Dear Answer Angel Ellen: I went hiking in my expensive gym shoes, and they got covered in mud. (I know it was a dumb thing to do, but I didn’t have any other shoes with me.) I let the mud dry and tried brushing it off with a nail brush, but they still look awful. What can I do? – Coleen
Dear Coleen: Throw them in the washing machine with a few old towels (so the shoes don’t bang around in there). Use cold water and a delicate wash cycle. Powdered detergent gunks up, so use liquid only. You’re better off taking the laces out first, knotting them together, then tossing them in with the shoes, but that’s not crucial. Important: Let the shoes air dry. Good as new. I usually remove the insoles but have forgotten to do it a couple of times with no bad results. You didn’t ask, but if your rubber car floor mats also got muddy, you can wash them in your dishwasher (top shelf, normal wash).
And another shoe issue …
Dear Answer Angel Ellen: My favorite black suede flats, my walk-all-day-in-them shoes, are getting worn, and you can see white areas. They can’t be patched, and besides, it would be silly to pay much to have that done at a shoe repair place. Is there a cheaper solution? (And no, I can’t buy another pair. They’ve been discontinued.) – Clairie
Dear Clairie: Yup. A permanent marker like a Sharpie will fill in those spots. I’ve used Sharpies and permanent fabric markers to fill in the super worn spots on my hand-me-down threadbare Oriental carpets with great success, and the same goes for nicks on my purse. As for finding duplicates for those shoes, it’s a long shot but somebody could be unloading a new or gently used pair on eBay or other resale sites.
Skin cleansers safe?
Dear Answer Angel Ellen: Those rechargeable or battery cleansing brushes, are they safe and effective for older women to use? – Megan R.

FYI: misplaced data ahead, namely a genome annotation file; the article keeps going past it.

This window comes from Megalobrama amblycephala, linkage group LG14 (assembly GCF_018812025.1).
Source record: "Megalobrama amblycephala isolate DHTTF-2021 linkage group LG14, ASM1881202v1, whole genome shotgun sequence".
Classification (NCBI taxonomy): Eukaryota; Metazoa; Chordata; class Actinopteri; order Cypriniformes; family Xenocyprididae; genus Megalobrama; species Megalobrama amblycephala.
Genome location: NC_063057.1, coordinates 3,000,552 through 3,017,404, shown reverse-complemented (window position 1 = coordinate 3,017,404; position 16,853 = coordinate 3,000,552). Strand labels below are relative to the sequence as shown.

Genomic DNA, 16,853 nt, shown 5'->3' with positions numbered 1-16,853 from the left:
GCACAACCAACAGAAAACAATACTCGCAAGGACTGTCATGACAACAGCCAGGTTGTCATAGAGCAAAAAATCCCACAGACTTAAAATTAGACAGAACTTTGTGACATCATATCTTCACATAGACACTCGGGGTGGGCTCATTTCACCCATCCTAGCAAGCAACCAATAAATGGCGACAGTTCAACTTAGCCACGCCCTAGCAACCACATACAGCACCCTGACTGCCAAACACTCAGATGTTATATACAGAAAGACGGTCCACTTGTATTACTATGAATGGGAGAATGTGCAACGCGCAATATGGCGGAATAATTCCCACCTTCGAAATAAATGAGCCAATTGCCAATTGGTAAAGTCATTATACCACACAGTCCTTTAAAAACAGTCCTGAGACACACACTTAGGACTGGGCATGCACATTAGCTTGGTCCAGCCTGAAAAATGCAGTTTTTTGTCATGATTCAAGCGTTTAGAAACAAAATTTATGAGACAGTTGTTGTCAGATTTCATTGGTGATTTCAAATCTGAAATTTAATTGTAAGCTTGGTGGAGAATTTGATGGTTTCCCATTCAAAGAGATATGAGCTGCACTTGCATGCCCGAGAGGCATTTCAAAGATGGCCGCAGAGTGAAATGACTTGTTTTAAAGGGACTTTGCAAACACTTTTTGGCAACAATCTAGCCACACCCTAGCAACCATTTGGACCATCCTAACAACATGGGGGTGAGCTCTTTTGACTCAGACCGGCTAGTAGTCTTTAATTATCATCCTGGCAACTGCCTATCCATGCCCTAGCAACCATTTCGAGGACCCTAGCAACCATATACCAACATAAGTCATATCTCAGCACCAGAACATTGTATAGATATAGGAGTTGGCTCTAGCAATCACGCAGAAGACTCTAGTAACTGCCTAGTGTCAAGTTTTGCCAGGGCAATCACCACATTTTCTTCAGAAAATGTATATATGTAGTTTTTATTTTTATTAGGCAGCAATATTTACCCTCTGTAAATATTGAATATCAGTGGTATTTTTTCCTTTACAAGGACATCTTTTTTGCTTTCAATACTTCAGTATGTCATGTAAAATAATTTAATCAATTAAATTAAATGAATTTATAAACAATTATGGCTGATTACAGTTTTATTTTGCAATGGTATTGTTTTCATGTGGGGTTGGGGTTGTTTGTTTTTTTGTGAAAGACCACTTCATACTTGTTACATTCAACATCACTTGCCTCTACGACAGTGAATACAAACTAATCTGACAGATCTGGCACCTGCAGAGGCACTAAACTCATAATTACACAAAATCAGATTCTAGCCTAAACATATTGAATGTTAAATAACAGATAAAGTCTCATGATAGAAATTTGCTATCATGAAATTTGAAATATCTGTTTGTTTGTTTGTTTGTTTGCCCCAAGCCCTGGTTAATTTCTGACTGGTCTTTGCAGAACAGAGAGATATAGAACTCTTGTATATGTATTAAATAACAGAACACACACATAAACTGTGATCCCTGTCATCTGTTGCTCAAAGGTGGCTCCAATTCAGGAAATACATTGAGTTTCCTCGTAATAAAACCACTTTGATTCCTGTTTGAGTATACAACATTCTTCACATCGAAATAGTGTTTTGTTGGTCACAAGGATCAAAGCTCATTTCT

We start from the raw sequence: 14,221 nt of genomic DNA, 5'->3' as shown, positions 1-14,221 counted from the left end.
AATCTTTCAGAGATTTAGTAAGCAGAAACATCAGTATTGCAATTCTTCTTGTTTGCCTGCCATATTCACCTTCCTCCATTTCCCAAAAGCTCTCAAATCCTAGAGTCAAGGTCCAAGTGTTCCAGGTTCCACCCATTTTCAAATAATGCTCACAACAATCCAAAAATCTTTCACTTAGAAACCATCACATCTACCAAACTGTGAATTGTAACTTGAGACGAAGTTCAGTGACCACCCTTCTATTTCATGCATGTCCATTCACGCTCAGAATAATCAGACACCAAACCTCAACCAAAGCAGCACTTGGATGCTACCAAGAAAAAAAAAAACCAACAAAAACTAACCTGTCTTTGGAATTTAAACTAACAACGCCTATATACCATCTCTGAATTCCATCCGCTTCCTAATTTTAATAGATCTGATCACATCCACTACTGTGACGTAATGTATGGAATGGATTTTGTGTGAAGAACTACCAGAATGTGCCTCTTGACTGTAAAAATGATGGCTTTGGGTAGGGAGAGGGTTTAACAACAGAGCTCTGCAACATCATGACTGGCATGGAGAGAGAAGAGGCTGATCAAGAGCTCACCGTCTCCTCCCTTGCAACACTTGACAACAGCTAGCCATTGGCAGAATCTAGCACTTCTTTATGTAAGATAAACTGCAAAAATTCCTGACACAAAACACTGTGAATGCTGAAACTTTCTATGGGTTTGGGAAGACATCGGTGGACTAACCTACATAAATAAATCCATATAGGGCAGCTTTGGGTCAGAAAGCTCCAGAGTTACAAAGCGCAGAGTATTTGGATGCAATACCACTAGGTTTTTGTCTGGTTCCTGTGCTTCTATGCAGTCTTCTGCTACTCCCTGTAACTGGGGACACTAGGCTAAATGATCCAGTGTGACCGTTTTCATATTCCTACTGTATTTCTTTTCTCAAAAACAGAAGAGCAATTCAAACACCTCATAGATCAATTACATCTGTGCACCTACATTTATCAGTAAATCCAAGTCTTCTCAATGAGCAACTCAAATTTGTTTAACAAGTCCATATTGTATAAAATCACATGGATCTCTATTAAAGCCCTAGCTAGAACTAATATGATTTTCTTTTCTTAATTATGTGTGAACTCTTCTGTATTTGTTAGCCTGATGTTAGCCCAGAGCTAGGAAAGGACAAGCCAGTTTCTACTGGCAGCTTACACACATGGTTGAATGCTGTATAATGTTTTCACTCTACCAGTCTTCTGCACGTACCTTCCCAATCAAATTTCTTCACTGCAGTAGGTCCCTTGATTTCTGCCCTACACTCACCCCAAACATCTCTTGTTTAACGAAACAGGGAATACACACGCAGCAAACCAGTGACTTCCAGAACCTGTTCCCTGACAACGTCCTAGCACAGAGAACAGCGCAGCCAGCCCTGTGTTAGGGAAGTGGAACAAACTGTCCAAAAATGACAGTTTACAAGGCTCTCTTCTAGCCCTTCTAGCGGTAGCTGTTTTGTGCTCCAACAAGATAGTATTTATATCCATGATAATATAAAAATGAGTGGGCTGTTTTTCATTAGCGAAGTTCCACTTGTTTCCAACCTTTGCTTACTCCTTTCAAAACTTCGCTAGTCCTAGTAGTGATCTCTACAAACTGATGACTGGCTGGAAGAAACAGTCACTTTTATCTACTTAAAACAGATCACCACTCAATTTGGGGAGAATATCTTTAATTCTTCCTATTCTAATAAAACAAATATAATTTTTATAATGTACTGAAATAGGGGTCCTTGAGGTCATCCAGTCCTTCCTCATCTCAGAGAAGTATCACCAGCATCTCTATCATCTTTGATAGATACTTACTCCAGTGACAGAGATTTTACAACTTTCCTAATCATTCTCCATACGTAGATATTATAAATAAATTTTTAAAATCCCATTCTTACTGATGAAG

Dear Megan: Unless your skin is super-sensitive, you shouldn’t fear using the brushes. I tested an expensive model against one I bought at the drugstore and didn’t detect any significant difference. That said, I didn’t see much difference in my skin when I used the brushes, so I’m back to the human touch: Two hands work fine. If you do take the brush plunge, there are scads of online comparisons. One thing I found out is that using them too often can make your skin feel tight and roughed up.
Tie one on
Dear Answer Angel Ellen: I want to wear scarves, but I wish I knew how to tie them. – No Clue
Dear No Clue: A scarf is the single best way to perk up a so-so outfit. There is no wrong way to tie one. Just draping it around your neck works fine. But if you want to get fancy, there are enough youtube.com videos to last a lifetime. They even show you how to turn a (large) scarf into a dress, which I tried and do not recommend – unless you’re fully clothed beneath your scarf dress. Yes I’ve done it and regretted it. You know the expression “wardrobe malfunction?” Well, I’m a charter member of that club.
Tips for smelly clothes, shoes
For the reader who was facing huge dry cleaning bills to rid her dresses of the stale smell from normal body odor, P.G. recommends unscented crystal body deodorant that you can find at health food stores and online (amazon.com) in stick, spray and roll-on. An added use, she says, is for those with smelly feet and shoes, “What a miracle! It keeps feet odor-free till the next day. If your shoes are stinky, spray them with it too. It takes the smell right out, even of sandals, and it’s safe and natural.” Carol C. loves Dryel. “You toss a sheet into the dryer with the clothes that need freshening up, then tumble on low for a few minutes. It allows you to wear an item multiple times before needing a trip to the cleaners.” Find it at stores like Target and grocery stores. And here’s a simple suggestion from Mary C. and Sandra B.: After each wearing, hang the clothes inside out over night in the outdoors or in a place inside with good air circulation.